Why I write my Down's syndrome dad blog
- 17 October 2013
The Future's Rosie recently won "best new blog" at the MAD (Mum and Dad) Blog awards. In it, Thomas Bachofner documents the progress of his two-year-old daughter, Rosie, who has Down's Syndrome. But why does he blog about it?
I'm a graphic designer from Cheshire, not known for writing or reading any books. So it came as a surprise to me that I could even string a sentence together, let alone write a blog that is well received - I'm guessing it's because it comes from the heart.
My site is about Rosie's achievements, such as last week when she stood up for the first time, but it also gives me an opportunity to do my little bit towards raising positive awareness of Down's.
The first post was published on 14 February 2012 but the idea to share our story with the world came much earlier.
When my wife Karen and I learnt that our unborn daughter had Down's syndrome, it was a shock, and it didn't feel like anybody understood our predicament.
As a parent, you assume that everything will be fine. Our two boys, Harry and Joe, were born without complications. But we were told about Rosie's condition in such a negative way that we thought it would change our lives drastically for the worse.
I found that all I wanted to do was read real-life parent stories from people in our situation, not the science and figures you become bombarded with when searching online. But there weren't many Down's syndrome parenting blogs around at the time and even fewer were written from a dad's perspective.
I started to jot things down and was surprised to find that it helped get my emotions out. My scribbles eventually turned into The Future's Rosie which is having more of an impact on me and others than I could ever have predicted.
Initially it was a handy way of telling my friends and family how I was feeling and it meant I didn't have to repeat myself over and over at what was a delicate time for me. But many of them began to share it with their friends and, before I knew it, my blog was being read by hundreds of people.
I've shared lots of private thoughts about her development and how we as a family are all pitching in to help her.
Last year I wrote about what I called "a barbaric-looking developmental aid" given to Rosie by her physio. It's a standing brace and we couldn't get her to use it. She hadn't wanted to walk or crawl, so we got Rosie's brothers to stand on the sofa and blow bubbles which made her reach up and support her body with her legs in order to strengthen them.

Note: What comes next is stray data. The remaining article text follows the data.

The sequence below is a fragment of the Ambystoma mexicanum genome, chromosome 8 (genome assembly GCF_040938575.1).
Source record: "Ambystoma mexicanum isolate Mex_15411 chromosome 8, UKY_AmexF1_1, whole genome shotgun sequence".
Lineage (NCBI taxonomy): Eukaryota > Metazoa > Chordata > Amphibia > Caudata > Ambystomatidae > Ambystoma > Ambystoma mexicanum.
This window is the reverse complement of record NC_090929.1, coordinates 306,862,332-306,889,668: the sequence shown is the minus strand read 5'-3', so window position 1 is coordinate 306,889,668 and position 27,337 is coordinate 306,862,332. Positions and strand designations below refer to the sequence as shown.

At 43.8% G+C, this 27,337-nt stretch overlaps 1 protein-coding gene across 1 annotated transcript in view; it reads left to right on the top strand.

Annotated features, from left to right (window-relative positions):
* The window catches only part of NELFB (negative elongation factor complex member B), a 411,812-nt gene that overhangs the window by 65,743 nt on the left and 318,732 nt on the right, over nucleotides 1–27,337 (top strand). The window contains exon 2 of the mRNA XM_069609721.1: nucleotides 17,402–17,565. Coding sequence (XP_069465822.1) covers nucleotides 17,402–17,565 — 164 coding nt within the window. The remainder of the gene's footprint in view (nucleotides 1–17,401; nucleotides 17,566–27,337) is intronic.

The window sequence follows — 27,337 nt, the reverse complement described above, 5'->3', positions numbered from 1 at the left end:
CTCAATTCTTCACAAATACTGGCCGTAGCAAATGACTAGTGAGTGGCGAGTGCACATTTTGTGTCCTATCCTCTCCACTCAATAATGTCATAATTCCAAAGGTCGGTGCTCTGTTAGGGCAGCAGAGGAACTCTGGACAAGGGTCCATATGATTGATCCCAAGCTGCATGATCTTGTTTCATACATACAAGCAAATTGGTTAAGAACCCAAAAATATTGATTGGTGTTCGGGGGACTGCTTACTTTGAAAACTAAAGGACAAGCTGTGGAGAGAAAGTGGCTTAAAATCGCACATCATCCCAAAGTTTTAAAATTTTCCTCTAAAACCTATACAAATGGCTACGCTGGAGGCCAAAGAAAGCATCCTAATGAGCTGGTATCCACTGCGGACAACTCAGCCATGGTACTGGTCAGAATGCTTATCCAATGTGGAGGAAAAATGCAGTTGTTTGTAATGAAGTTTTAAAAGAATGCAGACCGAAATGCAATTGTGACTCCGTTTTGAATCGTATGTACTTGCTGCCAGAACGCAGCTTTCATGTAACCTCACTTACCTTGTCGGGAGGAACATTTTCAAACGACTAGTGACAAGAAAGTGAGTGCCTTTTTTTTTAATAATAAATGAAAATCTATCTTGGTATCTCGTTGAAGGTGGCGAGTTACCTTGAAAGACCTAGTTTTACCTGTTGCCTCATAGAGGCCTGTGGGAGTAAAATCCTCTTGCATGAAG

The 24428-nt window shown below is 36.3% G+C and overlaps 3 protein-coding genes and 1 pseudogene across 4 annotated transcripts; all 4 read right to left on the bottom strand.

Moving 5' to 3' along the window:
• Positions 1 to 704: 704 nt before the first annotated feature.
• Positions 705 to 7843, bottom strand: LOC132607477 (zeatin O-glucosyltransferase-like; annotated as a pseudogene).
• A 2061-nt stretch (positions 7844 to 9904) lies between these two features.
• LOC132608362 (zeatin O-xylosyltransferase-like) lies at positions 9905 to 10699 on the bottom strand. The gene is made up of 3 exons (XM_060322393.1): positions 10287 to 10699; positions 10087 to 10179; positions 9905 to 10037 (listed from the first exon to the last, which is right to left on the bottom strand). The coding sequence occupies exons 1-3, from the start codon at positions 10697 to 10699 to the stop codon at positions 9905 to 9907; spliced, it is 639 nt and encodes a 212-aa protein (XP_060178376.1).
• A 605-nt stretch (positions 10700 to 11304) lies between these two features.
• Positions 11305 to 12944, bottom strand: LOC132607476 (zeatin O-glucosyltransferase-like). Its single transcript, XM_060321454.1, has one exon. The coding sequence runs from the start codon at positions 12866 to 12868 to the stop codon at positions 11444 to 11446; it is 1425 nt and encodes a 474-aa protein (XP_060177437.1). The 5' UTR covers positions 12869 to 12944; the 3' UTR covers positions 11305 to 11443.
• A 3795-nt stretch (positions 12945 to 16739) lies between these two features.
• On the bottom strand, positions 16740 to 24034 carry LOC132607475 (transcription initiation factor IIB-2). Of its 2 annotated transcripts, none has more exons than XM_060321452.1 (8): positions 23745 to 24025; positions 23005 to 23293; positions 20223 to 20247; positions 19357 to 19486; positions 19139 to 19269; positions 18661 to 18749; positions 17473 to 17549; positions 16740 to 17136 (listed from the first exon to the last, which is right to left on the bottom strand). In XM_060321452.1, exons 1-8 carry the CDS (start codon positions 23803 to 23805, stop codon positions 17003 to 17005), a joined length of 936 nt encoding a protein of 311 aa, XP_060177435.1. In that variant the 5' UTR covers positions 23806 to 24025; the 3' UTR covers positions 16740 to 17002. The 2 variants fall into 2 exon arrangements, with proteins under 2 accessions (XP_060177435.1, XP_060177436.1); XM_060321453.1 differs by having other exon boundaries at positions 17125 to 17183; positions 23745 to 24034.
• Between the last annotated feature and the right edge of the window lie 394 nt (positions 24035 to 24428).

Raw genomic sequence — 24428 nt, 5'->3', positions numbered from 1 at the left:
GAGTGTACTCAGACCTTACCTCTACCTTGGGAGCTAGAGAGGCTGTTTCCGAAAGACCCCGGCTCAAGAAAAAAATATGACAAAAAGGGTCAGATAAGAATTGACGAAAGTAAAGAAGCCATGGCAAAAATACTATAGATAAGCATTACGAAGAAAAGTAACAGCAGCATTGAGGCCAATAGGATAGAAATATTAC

I've covered learning the Makaton sign language, feeling full of pride when my young sons Harry and Joe stood on stage at school to give a talk about Down's to 250 kids, and I wrote about the weekend we all survived without Mummy being there.
One of the hardest things I have done is write about Rosie's surgery. Children with Down's syndrome often have related heart difficulties and Rosie was born with a hole in the heart which needed fixing. My blog entry on that day included post-op pictures of my daughter - it felt like these might be useful for parents to see, if they too have to face the same operation with their Down's syndrome child.
As Rosie got older, I quickly learned that my own pre-conceived ideas of Down's were both ignorant and outdated. I wanted to teach others about the reality in a non-patronising manner, so decided to use myself as an example in my own social media campaign. I did it from Rosie's perspective and called it Things I've Taught My Daddy.
As with the blog, before I knew it the captioned images I shared on Facebook and Twitter had been seen by thousands worldwide.
One of the messages I tried to communicate was that people with Down's are people first and foremost. They are more like their families than they are each other, though many people still find it difficult to see past the physical characteristics associated with the syndrome.
Life with Rosie really is very normal, in fact she has been a far easier baby than both her older brothers were. The whole family love her to pieces and I genuinely wouldn't change a single thing about her - well, maybe the volume of her cries when she is hungry.
After all "Down's syndrome" isn't who she is, it is just a part of her.
Thomas Bachofner blogs at The Future's Rosie